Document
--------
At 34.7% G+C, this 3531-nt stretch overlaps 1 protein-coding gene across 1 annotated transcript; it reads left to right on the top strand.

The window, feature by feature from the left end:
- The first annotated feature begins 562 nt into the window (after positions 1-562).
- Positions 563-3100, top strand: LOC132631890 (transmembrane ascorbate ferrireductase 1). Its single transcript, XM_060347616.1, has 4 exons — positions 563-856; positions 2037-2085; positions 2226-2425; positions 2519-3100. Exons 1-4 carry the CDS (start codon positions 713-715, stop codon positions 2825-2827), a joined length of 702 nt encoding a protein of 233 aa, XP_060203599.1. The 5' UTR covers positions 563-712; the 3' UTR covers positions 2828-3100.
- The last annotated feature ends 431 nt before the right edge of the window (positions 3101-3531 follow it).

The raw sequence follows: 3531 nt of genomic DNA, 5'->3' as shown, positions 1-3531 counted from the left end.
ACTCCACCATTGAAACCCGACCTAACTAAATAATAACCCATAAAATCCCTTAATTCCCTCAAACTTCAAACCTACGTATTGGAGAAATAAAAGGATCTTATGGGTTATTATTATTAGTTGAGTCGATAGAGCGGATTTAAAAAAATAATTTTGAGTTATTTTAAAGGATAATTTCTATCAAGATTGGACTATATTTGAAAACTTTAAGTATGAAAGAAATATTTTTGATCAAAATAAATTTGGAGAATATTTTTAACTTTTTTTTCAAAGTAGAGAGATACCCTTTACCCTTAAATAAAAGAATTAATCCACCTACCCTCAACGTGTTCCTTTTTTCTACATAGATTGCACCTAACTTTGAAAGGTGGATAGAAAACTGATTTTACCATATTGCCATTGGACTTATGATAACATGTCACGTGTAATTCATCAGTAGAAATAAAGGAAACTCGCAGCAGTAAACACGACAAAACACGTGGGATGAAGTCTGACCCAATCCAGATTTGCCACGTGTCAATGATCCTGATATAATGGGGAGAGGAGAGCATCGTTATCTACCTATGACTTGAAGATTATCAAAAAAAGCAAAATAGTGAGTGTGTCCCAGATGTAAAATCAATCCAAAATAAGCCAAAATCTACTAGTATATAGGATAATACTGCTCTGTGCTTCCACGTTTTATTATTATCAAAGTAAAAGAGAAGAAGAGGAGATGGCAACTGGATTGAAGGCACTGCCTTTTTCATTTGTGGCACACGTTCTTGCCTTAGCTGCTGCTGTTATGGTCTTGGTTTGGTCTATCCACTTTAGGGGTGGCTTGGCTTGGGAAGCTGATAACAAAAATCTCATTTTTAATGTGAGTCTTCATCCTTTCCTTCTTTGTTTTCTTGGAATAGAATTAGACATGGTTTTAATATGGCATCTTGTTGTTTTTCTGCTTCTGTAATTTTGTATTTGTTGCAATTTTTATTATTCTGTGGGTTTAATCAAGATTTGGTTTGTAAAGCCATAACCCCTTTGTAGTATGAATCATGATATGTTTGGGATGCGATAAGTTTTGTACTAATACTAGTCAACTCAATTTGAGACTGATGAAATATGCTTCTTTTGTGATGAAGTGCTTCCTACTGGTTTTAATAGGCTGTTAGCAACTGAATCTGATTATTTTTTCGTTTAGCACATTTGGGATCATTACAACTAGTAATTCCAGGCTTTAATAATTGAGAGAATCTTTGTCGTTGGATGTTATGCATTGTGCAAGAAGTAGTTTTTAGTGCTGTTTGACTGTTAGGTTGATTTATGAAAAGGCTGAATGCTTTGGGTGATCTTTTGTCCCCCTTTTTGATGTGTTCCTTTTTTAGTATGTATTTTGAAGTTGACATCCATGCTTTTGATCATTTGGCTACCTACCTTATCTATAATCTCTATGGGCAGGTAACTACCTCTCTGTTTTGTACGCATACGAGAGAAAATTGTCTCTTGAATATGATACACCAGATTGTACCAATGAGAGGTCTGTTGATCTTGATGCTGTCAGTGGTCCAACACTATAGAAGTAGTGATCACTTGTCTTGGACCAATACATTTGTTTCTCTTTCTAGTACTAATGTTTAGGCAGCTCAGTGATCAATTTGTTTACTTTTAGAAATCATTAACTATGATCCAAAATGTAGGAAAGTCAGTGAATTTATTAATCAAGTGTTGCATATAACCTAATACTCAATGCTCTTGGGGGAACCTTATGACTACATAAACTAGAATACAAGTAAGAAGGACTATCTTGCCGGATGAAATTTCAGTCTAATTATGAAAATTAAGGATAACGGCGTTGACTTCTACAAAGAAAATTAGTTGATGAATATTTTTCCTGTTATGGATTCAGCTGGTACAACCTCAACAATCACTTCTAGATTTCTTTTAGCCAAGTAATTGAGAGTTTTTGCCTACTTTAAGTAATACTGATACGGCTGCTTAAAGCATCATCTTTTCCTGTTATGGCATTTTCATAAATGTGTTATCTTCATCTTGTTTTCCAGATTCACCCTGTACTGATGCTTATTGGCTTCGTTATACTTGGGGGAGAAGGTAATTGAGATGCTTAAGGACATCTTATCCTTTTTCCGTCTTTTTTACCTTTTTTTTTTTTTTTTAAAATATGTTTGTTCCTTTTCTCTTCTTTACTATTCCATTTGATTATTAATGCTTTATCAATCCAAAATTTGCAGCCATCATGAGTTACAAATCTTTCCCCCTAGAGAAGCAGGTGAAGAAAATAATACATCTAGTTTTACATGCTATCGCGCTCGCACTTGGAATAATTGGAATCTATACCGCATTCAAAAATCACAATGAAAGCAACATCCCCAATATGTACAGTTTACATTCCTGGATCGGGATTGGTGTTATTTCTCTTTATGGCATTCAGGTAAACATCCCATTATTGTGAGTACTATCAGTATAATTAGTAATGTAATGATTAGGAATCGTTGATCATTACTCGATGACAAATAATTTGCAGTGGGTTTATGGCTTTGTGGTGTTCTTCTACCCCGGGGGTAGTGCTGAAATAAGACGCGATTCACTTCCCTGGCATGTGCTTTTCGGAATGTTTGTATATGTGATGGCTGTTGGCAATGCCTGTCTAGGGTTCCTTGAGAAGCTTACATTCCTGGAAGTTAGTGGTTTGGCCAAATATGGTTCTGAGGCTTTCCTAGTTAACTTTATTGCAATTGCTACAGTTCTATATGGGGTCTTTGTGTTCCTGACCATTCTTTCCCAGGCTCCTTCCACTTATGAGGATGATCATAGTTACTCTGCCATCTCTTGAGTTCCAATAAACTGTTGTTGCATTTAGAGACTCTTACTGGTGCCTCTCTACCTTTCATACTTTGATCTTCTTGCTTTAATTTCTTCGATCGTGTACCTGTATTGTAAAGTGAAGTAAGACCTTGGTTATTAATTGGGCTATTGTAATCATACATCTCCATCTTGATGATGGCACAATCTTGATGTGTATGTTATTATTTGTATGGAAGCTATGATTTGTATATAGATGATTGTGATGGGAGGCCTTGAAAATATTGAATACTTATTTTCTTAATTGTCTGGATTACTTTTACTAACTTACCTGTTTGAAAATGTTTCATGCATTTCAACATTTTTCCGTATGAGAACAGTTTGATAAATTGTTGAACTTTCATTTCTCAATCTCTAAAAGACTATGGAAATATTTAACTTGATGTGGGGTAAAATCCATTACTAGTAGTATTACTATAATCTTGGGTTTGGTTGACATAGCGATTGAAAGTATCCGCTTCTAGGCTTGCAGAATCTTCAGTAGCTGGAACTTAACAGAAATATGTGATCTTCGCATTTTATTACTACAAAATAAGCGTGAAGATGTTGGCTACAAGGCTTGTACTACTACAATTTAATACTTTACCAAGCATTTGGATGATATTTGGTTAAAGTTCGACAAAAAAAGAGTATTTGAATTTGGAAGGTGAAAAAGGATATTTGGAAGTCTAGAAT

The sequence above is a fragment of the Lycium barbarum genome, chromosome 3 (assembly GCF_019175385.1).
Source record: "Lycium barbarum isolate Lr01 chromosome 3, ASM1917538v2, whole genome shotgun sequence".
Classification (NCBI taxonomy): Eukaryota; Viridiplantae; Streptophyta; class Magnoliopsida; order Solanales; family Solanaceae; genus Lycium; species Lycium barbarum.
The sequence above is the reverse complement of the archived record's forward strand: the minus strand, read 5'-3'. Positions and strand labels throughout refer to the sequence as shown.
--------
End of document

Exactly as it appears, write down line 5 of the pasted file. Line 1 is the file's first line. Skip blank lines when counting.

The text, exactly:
- The last annotated feature ends 431 nt before the right edge of the window (positions 3101-3531 follow it).